Agile methods and fast feedback depend on building lightweight software solutions. Coined by Frank Robinson in 2001 and popularized by Eric Ries in his book Lean Startup, ‘MVP’ quickly become the staple of the agile community. In short, meaning de-risking large projects by not planning for the whole product up front but instead focusing on what’s minimally needed first to learn whether what we’re building is valuable.
Lightweight is the new normal
Today revolt is no longer needed. People, processes, and technologies are not the same as at the turn of the century. The way to think, build and manage software development has evolved to become product-centric instead of project-centric. Technologies, tools, management practices, and the economics around building software have changed dramatically in the last 20 years.
Technologies have changed
- Thankfully, we no longer wait for days to get networks and firewalls configured or months to get hardware infrastructure installed.
- Modern frameworks for building applications are lightweight and allow for deployment to cloud platforms within minutes.
- The use of open-source components has created innovative solutions for dependency management.
Practices and tools have changed
- Agile methods are now the de facto standard of building software, even if not always successfully implemented.
- Prototypes can be built in a matter of hours or days. Not weeks or months.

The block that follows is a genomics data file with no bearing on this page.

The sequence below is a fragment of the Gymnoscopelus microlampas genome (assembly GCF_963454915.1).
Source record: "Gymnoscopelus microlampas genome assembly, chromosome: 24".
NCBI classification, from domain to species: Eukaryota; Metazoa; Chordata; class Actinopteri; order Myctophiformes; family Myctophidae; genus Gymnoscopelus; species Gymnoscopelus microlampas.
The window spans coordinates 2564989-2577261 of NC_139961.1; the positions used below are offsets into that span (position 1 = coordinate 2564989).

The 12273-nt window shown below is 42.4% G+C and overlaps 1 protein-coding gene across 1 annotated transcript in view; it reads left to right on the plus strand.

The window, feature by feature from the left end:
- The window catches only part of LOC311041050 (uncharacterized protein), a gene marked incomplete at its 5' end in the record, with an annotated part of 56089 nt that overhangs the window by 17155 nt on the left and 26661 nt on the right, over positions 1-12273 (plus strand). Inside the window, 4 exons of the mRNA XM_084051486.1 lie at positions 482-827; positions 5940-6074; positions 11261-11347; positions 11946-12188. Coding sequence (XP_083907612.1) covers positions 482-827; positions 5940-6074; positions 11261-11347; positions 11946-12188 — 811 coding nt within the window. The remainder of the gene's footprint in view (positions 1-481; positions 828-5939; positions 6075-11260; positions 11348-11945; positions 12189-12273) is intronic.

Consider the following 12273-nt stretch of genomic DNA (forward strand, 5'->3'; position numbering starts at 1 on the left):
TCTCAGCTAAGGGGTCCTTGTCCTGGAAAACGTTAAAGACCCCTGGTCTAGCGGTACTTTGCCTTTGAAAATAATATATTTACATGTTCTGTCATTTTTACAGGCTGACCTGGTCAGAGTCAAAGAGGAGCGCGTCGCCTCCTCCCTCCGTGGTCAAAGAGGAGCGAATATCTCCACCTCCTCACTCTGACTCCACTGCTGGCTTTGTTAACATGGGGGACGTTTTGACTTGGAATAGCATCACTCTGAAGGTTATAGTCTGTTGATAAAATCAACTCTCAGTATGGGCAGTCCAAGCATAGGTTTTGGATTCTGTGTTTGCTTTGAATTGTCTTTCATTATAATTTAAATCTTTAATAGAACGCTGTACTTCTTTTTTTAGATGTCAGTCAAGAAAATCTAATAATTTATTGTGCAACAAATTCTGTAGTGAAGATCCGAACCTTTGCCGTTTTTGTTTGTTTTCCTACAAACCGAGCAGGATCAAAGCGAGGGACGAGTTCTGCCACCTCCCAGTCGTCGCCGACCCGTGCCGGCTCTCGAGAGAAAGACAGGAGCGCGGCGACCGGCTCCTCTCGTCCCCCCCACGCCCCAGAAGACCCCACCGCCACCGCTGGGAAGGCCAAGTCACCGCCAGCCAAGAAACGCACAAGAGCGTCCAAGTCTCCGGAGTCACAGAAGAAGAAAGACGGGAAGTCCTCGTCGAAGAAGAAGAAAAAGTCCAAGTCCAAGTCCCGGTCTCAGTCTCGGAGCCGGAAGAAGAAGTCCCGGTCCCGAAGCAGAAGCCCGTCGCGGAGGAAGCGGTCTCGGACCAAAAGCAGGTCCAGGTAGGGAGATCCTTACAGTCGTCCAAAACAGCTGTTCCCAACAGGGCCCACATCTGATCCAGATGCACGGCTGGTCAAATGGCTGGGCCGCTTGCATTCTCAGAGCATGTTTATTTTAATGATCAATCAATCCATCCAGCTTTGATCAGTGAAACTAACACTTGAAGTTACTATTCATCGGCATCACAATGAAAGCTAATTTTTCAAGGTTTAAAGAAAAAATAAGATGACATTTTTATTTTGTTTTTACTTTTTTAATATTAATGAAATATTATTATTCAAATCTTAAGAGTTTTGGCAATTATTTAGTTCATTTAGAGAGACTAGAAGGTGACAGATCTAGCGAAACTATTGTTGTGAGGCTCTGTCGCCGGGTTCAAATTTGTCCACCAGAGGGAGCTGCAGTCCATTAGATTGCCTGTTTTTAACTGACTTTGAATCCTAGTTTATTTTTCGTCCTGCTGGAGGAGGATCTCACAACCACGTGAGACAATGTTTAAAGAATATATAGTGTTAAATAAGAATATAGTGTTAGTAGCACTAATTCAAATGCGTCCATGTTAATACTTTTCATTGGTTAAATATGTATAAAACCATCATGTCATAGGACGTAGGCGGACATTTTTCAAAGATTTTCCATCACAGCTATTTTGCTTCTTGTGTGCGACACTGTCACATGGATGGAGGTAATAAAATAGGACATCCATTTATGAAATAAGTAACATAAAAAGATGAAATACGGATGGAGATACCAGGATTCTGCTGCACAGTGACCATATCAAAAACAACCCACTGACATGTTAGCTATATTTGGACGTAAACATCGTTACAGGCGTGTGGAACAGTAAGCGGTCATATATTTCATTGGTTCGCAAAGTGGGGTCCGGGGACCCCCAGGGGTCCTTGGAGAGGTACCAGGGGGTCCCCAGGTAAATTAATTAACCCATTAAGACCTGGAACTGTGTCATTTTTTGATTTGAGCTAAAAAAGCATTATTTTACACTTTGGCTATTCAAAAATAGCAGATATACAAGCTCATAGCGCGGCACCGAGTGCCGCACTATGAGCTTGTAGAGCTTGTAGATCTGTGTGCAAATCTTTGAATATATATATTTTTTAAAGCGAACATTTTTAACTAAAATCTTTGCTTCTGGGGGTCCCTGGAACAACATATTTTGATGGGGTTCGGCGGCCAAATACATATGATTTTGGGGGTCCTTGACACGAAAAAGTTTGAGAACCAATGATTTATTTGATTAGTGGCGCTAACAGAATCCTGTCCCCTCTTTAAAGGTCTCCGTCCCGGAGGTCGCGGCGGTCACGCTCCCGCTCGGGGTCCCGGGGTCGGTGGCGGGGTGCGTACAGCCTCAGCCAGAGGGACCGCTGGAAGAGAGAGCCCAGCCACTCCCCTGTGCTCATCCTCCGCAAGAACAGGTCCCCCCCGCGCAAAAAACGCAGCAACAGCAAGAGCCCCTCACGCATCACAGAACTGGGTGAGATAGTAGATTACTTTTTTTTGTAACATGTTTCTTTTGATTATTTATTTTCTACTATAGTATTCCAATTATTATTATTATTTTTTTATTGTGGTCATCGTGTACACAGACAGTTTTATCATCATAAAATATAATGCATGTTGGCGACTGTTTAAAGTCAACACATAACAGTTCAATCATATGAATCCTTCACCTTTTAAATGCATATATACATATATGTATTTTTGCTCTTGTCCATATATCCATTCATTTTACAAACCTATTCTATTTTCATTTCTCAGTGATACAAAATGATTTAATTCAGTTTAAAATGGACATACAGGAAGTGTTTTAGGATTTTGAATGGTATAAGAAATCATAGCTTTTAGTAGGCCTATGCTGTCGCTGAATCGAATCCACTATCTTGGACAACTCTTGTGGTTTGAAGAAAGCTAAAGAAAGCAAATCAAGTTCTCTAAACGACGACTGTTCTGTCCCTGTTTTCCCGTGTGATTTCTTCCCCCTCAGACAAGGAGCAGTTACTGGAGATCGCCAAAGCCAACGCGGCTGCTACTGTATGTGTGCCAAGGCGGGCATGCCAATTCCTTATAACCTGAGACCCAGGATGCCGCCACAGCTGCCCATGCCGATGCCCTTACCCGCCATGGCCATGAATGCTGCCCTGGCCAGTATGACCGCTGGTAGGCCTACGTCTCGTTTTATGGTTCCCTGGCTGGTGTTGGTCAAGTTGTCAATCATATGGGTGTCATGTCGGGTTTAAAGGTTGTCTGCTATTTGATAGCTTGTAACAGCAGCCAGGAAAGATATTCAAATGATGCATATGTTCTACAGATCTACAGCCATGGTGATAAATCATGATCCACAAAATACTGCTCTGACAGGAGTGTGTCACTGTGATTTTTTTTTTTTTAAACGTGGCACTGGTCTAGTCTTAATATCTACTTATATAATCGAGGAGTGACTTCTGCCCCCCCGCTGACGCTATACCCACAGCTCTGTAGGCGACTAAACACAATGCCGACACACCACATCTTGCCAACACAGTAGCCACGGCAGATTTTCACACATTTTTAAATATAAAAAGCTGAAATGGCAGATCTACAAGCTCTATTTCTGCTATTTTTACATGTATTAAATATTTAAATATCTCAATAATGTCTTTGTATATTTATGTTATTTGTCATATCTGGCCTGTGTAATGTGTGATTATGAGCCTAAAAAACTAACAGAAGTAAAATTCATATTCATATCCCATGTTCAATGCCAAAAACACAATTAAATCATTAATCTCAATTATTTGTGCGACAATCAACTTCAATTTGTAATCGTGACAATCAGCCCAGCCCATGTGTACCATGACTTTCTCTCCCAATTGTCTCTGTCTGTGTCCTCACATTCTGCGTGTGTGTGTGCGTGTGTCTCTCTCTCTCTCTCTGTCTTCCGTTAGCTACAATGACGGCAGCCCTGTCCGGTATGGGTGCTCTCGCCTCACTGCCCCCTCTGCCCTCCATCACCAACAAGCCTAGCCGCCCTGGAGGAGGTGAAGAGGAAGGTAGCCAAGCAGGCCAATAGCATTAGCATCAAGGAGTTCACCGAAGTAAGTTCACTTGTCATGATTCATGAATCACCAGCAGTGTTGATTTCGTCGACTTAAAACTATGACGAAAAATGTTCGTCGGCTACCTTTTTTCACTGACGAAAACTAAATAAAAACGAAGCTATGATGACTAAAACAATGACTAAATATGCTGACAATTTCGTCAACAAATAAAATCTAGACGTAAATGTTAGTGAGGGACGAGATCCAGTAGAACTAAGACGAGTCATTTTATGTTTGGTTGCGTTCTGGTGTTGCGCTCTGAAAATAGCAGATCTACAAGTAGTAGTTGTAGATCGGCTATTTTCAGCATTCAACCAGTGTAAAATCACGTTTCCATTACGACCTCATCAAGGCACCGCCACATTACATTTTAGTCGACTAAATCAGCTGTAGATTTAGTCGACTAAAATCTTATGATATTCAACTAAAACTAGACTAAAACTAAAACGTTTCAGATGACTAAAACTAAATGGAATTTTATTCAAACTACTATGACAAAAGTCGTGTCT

- With the automation of tests and deployments, releases are no longer weekend ordeals but everyday events.
Management has changed
- Experimentation and incremental delivery are the new normal for building software.
- Building software does not need the same amount of people or coordination.
- The best practice for managing digital products is to have the same team responsible for both development and operations.
Economics have changed
- For mainstream use cases, compute and storage resources are much cheaper.
- Cloud technologies shift the risks away from large up-front investments to operational costs.
- Software engineers are no longer considerably more expensive than other product development resources.
Given the changing landscape of the IT industry (and after 20-plus years of service to the agile community), I vote for letting MVP rest in peace and suggest we start describing digital products (and services) with versions instead.